McConnell threatens to bring Israel amendment into Iran debate
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"I will file on an amendment that would prevent the president from lifting sanctions until Iran meets two simple benchmarks," McConnell said. "It must formally recognize Israel’s right to exist, and it must release the American citizens being held in Iranian custody." 
 
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The Republican leader's remarks come ahead of a second vote on moving forward with a resolution of disapproval on the Iran nuclear deal. Democrats are expected to block the resolution, as they did last week.
 
A spokesman for McConnell added that if Democrats don't allow a vote on the Iran resolution, the Republican leader will file cloture on the amendment, forcing a procedural vote later this week. 
 
Key Democrats who support the deal, as well as the Obama administration, have argued that the Iran debate should be focused only on the country's nuclear program, and not other contentious areas including the country's support for terrorism. 
 
McConnell, however, said linking the issues is "appropriate." 

"My strong preference is for Democrats to simply allow an up-or-down vote on the president’s Iran deal," he added. “But if they’re determined to make that impossible, then at the very least we should be able to provide some protection to Israel and long-overdue relief to Americans who’ve languished in Iranian custody for years." 

McConnell's move could put Democrats in a tough spot.

A push by Sens. Marco RubioMarco Antonio RubioLiberal super PAC launches browser extension replacing 'Mitch McConnell' with 'Moscow Mitch' Trump faces difficult balancing act with reelection campaign Republicans wary of US action on Iran MORE (R-Fla.) and Tom CottonThomas (Tom) Bryant CottonZuckerberg woos Washington critics during visit Zuckerberg to meet with lawmakers to discuss 'future internet regulation' 2020 Democrats raise alarm about China's intellectual property theft MORE (R-Ark.) to force a vote on requiring Iran to publicly recognize Israel effectively shut down the debate over the review bill earlier this year.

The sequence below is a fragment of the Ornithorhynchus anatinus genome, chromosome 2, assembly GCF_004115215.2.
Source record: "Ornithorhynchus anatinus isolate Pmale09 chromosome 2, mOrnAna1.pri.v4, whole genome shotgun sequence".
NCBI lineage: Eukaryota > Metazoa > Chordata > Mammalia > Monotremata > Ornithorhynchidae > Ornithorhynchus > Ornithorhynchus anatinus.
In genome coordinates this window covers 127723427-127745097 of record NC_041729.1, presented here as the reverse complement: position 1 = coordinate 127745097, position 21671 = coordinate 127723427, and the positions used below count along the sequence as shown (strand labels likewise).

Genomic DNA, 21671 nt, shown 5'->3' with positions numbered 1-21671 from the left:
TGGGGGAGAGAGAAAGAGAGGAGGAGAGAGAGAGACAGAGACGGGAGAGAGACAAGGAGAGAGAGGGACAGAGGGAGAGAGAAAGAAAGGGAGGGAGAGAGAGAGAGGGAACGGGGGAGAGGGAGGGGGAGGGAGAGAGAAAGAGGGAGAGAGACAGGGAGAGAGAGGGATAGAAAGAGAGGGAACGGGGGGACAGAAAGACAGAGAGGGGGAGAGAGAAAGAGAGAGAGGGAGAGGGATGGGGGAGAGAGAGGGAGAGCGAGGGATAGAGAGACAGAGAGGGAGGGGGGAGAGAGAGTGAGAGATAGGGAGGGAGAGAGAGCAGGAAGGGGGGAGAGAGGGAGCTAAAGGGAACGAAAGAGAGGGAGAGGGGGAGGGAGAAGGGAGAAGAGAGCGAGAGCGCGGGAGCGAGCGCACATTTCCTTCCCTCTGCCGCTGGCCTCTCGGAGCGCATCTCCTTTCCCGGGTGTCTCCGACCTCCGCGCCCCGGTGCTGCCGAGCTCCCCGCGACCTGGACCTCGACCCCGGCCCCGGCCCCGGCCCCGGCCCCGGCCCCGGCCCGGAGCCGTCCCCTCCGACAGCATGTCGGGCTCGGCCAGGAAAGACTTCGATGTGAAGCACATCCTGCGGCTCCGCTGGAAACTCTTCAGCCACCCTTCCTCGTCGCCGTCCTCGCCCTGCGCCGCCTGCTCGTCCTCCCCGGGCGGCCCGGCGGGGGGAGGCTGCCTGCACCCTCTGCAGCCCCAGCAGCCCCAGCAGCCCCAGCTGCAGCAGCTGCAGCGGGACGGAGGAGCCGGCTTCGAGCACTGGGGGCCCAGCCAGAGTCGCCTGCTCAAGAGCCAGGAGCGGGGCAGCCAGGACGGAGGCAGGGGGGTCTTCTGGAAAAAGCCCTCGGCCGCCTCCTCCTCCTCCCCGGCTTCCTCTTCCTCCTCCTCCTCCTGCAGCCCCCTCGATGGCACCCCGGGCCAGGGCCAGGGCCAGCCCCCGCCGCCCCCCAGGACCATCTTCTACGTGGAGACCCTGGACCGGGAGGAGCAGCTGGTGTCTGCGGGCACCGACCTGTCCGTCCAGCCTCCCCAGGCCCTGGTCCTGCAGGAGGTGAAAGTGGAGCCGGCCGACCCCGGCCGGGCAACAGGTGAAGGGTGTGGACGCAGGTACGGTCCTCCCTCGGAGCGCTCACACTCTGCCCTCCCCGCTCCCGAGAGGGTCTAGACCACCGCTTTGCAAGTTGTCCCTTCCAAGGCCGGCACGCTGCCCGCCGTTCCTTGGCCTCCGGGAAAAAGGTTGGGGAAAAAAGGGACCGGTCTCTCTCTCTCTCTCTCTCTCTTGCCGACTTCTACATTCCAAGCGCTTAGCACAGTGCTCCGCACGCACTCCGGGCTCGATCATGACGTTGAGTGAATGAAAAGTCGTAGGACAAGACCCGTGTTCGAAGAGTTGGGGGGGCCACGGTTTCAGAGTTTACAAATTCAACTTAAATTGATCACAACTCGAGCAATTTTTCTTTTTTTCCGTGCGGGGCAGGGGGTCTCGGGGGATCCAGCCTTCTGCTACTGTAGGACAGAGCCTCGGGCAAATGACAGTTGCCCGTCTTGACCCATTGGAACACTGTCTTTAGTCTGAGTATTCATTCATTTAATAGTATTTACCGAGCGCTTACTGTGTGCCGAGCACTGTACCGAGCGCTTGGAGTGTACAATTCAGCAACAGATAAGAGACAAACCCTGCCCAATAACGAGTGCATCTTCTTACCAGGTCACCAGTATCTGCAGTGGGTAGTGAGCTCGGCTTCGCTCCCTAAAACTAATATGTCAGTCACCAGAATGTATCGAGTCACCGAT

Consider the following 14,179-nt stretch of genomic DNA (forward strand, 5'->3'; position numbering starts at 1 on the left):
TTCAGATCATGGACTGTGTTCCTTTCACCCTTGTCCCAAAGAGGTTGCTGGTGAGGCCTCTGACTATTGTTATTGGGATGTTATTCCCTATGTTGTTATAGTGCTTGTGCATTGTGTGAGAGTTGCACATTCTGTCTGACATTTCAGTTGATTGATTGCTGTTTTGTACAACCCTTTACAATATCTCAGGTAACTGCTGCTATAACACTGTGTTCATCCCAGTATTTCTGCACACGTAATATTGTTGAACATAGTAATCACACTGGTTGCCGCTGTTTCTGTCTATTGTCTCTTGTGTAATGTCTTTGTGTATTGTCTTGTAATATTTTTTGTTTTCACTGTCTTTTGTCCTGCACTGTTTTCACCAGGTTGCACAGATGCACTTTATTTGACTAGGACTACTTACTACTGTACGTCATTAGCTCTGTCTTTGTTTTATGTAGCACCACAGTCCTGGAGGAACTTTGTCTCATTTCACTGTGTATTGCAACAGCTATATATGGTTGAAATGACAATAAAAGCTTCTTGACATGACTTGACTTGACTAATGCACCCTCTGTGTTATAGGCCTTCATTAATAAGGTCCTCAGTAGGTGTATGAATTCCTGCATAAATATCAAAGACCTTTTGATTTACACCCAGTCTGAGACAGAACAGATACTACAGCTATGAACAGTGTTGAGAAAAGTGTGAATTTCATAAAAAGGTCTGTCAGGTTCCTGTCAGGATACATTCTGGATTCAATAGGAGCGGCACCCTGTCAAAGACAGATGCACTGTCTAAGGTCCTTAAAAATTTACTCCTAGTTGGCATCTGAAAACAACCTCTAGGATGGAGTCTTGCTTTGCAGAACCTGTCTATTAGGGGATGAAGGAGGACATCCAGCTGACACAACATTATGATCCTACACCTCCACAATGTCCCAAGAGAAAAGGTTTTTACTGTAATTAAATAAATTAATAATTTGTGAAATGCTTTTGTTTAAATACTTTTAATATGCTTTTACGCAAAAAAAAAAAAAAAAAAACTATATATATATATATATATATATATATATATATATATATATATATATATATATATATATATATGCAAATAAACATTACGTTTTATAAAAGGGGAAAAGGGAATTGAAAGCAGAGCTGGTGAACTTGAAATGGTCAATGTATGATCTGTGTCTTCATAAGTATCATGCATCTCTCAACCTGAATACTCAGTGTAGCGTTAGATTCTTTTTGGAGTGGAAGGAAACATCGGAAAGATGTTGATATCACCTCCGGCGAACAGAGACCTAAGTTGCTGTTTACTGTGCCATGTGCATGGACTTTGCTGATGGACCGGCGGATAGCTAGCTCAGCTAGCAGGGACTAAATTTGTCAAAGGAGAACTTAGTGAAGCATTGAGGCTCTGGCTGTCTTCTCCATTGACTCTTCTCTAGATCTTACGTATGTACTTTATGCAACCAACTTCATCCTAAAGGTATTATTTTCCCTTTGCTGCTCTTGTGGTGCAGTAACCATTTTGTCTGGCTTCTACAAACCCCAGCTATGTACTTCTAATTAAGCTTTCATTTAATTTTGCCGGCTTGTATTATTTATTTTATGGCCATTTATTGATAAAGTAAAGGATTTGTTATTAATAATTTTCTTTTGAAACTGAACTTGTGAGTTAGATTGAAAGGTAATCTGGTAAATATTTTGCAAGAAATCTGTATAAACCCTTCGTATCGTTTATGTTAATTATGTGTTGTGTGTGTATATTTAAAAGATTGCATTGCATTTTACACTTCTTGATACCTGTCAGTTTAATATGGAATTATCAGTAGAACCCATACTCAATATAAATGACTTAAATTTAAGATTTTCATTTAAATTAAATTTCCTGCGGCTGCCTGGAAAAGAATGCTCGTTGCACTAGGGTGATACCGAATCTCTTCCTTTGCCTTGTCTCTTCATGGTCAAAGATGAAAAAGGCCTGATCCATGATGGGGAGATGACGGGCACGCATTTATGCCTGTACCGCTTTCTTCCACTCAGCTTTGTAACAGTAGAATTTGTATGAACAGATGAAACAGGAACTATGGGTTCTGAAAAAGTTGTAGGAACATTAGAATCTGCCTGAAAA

Separate amendments calling for Iran to release three Americans currently held in the country were also never allowed to come up for a vote. Democrats warned that the amendments were "poison pills" designed to kill the nuclear agreement.

Democrats have argued that it's time for the Senate to move on to other issues, including how to fund the government. But McConnell warned that the debate "will continue. This is an issue with a very, very long shelf life."  

Senate Minority Leader Harry ReidHarry Mason ReidBarr fails to persuade Cruz on expanded background checks Harry Reid warns Trump 'can be reelected' Homeland Security Republican accuses Navy of withholding UFO info MORE (D-Nev.) ripped Republicans ahead of the vote, reiterating his offer to allow the Senate to skip to final passage of the resolution as long as the threshold is set at 60 votes.

"It is hard for me to comprehend how my Republican colleagues, with a straight face, can talk about let's have an up-or-down vote on this," he added. "We agreed to allow Republicans to have an up-or-down vote."

McConnell has been under pressure from conservatives in the House, as well as Sen. Ted CruzRafael (Ted) Edward CruzState Department's top arms control official leaving Sanders NASA plan is definitely Earth first Trump judicial picks face rare GOP opposition MORE (R-Texas), to take a more aggressive approach to stopping the Iran agreement.

House Republicans wanted him to use the "nuclear option," while Cruz—who is running for president—wanted him to say that the congressional review period for the Iran deal hasn't started because the administration didn't hand over "side deals" between Iran and the International Atomic Energy Agency (IAEA).

— This story was updated at 6:48 p.m.